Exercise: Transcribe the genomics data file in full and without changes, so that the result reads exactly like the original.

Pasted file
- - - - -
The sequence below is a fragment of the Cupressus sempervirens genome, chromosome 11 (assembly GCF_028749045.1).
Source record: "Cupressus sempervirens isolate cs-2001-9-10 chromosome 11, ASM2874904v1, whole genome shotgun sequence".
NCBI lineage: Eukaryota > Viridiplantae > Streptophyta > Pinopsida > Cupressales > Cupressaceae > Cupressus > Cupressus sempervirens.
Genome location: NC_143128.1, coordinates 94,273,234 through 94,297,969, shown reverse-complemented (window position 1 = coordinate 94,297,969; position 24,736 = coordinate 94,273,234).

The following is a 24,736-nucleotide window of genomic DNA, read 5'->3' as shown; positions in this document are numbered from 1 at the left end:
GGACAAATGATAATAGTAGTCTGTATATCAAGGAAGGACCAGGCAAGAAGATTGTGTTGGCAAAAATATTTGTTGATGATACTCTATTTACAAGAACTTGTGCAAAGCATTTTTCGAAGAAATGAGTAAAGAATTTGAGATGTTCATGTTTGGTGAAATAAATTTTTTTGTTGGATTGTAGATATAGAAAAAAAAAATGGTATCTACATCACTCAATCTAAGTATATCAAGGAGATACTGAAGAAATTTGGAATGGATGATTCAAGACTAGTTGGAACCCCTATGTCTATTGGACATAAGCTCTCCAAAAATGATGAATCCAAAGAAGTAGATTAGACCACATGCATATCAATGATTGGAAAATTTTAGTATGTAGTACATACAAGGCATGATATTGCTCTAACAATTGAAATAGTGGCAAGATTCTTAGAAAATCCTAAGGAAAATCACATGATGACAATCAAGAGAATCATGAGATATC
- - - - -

The sequence below is a fragment of the Cupressus sempervirens genome, chromosome 11 (assembly GCF_028749045.1).
Source record: "Cupressus sempervirens isolate cs-2001-9-10 chromosome 11, ASM2874904v1, whole genome shotgun sequence".
NCBI lineage: Eukaryota > Viridiplantae > Streptophyta > Pinopsida > Cupressales > Cupressaceae > Cupressus > Cupressus sempervirens.
Genome location: NC_143128.1, coordinates 94,273,234 through 94,297,969, shown reverse-complemented (window position 1 = coordinate 94,297,969; position 24,736 = coordinate 94,273,234).

The following is a 24,736-nucleotide window of genomic DNA, read 5'->3' as shown; positions in this document are numbered from 1 at the left end:
GGACAAATGATAATAGTAGTCTGTATATCAAGGAAGGACCAGGCAAGAAGATTGTGTTGGCAAAAATATTTGTTGATGATACTCTATTTACAAGAACTTGTGCAAAGCATTTTTCGAAGAAATGAGTAAAGAATTTGAGATGTTCATGTTTGGTGAAATAAATTTTTTTGTTGGATTGTAGATATAGAAAAAAAAAATGGTATCTACATCACTCAATCTAAGTATATCAAGGAGATACTGAAGAAATTTGGAATGGATGATTCAAGACTAGTTGGAACCCCTATGTCTATTGGACATAAGCTCTCCAAAAATGATGAATCCAAAGAAGTAGATTAGACCACATGCATATCAATGATTGGAAAATTTTAGTATGTAGTACATACAAGGCATGATATTGCTCTAACAATTGAAATAGTGGCAAGATTCTTAGAAAATCCTAAGGAAAATCACATGATGACAATCAAGAGAATCATGAGATATC